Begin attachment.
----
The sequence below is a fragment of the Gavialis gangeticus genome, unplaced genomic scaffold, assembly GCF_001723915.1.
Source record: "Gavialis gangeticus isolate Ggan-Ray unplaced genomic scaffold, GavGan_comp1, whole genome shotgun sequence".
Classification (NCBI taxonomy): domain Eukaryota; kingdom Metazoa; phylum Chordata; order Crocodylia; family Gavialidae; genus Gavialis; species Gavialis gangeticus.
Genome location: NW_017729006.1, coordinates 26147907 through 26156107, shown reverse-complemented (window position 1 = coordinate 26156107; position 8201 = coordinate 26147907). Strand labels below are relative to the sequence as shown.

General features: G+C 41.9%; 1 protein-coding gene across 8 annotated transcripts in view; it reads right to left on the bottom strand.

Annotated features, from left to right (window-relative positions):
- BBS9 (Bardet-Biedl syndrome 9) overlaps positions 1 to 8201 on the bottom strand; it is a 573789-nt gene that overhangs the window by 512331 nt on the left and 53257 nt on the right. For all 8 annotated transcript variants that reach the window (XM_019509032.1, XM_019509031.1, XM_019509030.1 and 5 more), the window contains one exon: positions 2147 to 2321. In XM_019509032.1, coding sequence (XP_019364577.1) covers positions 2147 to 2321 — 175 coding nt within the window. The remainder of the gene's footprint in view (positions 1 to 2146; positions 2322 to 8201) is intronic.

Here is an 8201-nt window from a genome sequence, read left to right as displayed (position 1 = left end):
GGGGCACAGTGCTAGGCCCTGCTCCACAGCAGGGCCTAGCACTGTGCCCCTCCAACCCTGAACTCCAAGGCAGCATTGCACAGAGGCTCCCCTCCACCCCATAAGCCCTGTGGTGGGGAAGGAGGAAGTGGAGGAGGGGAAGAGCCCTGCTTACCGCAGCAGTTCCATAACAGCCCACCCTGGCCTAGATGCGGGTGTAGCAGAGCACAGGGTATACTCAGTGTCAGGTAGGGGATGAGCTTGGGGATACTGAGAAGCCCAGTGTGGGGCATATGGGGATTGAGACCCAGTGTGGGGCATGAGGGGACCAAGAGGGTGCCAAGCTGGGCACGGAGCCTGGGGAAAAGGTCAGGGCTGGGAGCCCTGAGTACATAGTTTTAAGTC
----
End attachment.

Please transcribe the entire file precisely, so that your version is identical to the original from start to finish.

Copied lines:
The sequence below is a fragment of the Gavialis gangeticus genome, unplaced genomic scaffold, assembly GCF_001723915.1.
Source record: "Gavialis gangeticus isolate Ggan-Ray unplaced genomic scaffold, GavGan_comp1, whole genome shotgun sequence".
Classification (NCBI taxonomy): domain Eukaryota; kingdom Metazoa; phylum Chordata; order Crocodylia; family Gavialidae; genus Gavialis; species Gavialis gangeticus.
Genome location: NW_017729006.1, coordinates 26147907 through 26156107, shown reverse-complemented (window position 1 = coordinate 26156107; position 8201 = coordinate 26147907). Strand labels below are relative to the sequence as shown.

General features: G+C 41.9%; 1 protein-coding gene across 8 annotated transcripts in view; it reads right to left on the bottom strand.

Annotated features, from left to right (window-relative positions):
- BBS9 (Bardet-Biedl syndrome 9) overlaps positions 1 to 8201 on the bottom strand; it is a 573789-nt gene that overhangs the window by 512331 nt on the left and 53257 nt on the right. For all 8 annotated transcript variants that reach the window (XM_019509032.1, XM_019509031.1, XM_019509030.1 and 5 more), the window contains one exon: positions 2147 to 2321. In XM_019509032.1, coding sequence (XP_019364577.1) covers positions 2147 to 2321 — 175 coding nt within the window. The remainder of the gene's footprint in view (positions 1 to 2146; positions 2322 to 8201) is intronic.

Here is an 8201-nt window from a genome sequence, read left to right as displayed (position 1 = left end):
GGGGCACAGTGCTAGGCCCTGCTCCACAGCAGGGCCTAGCACTGTGCCCCTCCAACCCTGAACTCCAAGGCAGCATTGCACAGAGGCTCCCCTCCACCCCATAAGCCCTGTGGTGGGGAAGGAGGAAGTGGAGGAGGGGAAGAGCCCTGCTTACCGCAGCAGTTCCATAACAGCCCACCCTGGCCTAGATGCGGGTGTAGCAGAGCACAGGGTATACTCAGTGTCAGGTAGGGGATGAGCTTGGGGATACTGAGAAGCCCAGTGTGGGGCATATGGGGATTGAGACCCAGTGTGGGGCATGAGGGGACCAAGAGGGTGCCAAGCTGGGCACGGAGCCTGGGGAAAAGGTCAGGGCTGGGAGCCCTGAGTACATAGTTTTAAGTC